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TERENCE (c. 190-158 B.C.)

THE second important writer of Latin comedies presents a remarkable contrast to the first. Terence (Publius Terentius Afer), probably a native of Carthage, was a slave in the family of a Roman patrician. On account of his witty conversation and graceful manners, he became a favorite in the fashionable society of Rome and received his freedom. His work, so far as we know it, consists of two sorts: fairly close translations of Menander, and contaminations. There are six extant plays, three of which, The Brothers, The Girl of Andros, and The Eunuch, are contaminations. Each is made from two Greek plays. Of the remaining three, the Phormio is based on a play by the Greek Apollodorus, and the others are from Menander. The Brothers (Adelphi) was first performed in 160 B.C., at the funeral games of Æmilius Paulus.

The weakness of Terence lies in his lack of the bolder elements of action. His characters are somewhat deficient in variety, and his situations are inferior to those of Plautus. He is superior to Plautus in refinement and taste, but never equal to him in exuberance of spirits and in comic force. Comparatively speaking, Plautus was the untutored genius, Terence the conscious artist; Plautus the practical playwright, Terence the elegant literary craftsman. Plautus wrote for the crowd, Terence for the aristocracy. Even with the equivocal subjects of the new comedy, Terence did not make vice attractive. As with Plautus, when once the irregular situation is granted, the plays are found to be full of moral sentiments and advice of a prudent and wise nature.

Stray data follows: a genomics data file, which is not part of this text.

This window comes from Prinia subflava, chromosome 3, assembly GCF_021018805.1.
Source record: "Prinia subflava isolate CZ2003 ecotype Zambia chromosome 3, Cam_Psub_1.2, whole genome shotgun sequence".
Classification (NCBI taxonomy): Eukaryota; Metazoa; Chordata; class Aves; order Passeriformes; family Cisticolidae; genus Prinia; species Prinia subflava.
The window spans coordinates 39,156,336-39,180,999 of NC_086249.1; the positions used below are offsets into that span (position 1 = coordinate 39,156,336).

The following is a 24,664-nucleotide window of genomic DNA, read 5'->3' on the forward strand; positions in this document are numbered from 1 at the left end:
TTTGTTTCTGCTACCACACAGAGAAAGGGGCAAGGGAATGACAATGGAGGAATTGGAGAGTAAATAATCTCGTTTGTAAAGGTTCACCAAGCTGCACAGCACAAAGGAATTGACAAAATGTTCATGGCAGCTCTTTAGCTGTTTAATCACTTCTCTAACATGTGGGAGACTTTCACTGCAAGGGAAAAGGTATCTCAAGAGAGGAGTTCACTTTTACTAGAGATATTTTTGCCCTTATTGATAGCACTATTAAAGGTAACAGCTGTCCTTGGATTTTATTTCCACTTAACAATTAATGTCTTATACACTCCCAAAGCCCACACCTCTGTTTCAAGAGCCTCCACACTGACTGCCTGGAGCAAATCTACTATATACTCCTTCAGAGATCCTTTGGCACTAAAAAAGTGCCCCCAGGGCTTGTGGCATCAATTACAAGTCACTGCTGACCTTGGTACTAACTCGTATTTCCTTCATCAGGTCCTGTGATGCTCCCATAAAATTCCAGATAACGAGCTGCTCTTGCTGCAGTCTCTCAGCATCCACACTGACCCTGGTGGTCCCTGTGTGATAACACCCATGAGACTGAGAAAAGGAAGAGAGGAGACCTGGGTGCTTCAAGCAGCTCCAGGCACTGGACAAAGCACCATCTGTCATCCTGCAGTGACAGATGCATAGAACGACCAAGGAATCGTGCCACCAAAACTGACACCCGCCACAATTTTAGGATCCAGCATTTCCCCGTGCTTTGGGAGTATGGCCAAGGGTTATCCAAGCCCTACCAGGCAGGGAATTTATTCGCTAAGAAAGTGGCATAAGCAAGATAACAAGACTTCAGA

From the time of Plautus and Terence it is possible to trace in European drama the same characters, the same plots, the same old themes of a stupid husband outwitted by a young wife, the stingy father fleeced by his rascally sons, or the aged sensualist defrauded of the pleasures he has handsomely paid for. In Terence, however, the young people are somewhat superior to the prototypes in Plautus. The courtesans are more refined in speech and manner. The young men are not wholly libertines, but approach more nearly to the type of lover which the modern world enjoys in its fiction. The slaves are of a higher quality, and their masters more decent, often treating them as trusted domestics. The braggart soldiers are not quite such fools, but more like witty roysterers, or half-philosophers.


Terence supplied the standard of classical Latin for many centuries. He was studied and acted even during those dark periods when all semblance of art seems to have died out in Europe. In the tenth century the learned Hrosvitha, a nun of Gandersheim, Germany, wrote, in imitation of Terence, several plays which are still in existence. The prologues of Terentian plays contain valuable criticism and statements of dramatic principles. His sententious sayings have become the general property of mankind: "Many men, many minds!" "I consider nothing human alien to me," and "While there's life there's hope." It is through Terence, more than any one else, that the traditions of comedy can be traced back to the New Comedy of the Greeks.

This article was originally published in Minute History of the Drama. Alice B. Fort & Herbert S. Kates. New York: Grosset & Dunlap, 1935. pp. 84-6.


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